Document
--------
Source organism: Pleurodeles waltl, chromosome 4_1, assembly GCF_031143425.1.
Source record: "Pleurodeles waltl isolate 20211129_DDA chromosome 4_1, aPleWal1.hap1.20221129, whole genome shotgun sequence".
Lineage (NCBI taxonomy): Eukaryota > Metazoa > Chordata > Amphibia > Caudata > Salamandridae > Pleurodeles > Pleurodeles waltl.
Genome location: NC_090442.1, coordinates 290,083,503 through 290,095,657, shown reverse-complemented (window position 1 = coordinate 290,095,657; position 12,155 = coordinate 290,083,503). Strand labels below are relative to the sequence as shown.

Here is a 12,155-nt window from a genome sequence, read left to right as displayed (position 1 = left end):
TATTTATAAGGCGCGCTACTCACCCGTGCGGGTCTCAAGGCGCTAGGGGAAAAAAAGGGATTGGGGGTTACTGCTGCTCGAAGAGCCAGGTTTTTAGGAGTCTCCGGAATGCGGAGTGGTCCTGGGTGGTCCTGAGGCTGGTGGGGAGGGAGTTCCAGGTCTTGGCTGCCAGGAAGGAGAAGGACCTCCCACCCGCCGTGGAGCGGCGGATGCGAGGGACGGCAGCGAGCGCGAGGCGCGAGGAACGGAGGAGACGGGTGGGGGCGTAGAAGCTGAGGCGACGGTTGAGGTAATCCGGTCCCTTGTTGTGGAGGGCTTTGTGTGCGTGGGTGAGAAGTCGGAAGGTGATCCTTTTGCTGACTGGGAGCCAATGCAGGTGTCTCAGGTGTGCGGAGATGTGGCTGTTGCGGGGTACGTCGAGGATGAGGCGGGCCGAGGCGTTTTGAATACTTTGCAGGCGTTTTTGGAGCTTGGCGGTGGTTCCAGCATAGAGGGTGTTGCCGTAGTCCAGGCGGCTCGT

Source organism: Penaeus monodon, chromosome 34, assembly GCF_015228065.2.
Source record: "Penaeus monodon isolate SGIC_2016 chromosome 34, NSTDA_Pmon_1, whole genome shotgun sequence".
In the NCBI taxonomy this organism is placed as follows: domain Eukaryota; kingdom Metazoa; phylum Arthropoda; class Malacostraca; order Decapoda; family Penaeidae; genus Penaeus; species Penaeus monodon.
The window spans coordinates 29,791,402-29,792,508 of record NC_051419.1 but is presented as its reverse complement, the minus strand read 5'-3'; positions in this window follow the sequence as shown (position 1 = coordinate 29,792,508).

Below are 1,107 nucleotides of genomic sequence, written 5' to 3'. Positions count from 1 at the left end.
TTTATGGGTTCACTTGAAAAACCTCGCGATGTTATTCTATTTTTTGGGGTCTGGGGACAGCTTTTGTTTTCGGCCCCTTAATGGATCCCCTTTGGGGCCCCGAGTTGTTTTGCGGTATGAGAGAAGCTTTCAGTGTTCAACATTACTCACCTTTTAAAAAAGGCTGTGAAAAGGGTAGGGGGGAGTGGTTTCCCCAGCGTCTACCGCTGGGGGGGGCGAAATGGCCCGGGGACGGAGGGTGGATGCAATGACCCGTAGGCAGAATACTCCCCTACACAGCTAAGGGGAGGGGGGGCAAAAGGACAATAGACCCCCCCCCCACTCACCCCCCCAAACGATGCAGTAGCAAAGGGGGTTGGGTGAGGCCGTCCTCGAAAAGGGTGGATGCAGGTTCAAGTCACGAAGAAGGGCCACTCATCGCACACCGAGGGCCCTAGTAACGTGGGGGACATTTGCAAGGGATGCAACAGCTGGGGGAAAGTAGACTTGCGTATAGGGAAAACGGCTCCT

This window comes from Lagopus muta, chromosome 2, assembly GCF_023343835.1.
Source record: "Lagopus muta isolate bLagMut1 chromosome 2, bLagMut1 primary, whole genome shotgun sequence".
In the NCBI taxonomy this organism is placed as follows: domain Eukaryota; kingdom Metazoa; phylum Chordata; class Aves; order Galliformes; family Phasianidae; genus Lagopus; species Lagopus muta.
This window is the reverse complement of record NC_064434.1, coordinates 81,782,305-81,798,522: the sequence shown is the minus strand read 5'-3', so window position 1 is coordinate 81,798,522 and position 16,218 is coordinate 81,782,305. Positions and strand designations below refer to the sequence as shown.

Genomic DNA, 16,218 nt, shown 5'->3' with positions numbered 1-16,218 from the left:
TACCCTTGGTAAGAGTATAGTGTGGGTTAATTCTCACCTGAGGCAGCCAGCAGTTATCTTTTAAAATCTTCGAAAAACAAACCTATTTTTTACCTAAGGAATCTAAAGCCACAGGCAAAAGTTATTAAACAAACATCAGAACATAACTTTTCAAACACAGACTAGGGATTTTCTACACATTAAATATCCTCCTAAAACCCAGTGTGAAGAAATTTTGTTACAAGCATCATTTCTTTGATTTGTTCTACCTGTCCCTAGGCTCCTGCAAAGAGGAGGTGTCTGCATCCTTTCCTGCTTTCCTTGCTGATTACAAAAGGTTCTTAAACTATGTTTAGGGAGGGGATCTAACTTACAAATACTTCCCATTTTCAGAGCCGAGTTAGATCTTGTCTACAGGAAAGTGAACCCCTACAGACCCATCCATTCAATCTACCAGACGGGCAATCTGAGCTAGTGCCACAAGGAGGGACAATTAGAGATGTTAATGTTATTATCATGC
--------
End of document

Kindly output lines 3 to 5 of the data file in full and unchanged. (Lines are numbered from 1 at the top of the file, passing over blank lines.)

Lineage (NCBI taxonomy): Eukaryota > Metazoa > Chordata > Amphibia > Caudata > Salamandridae > Pleurodeles > Pleurodeles waltl.
Genome location: NC_090442.1, coordinates 290,083,503 through 290,095,657, shown reverse-complemented (window position 1 = coordinate 290,095,657; position 12,155 = coordinate 290,083,503). Strand labels below are relative to the sequence as shown.

Here is a 12,155-nt window from a genome sequence, read left to right as displayed (position 1 = left end):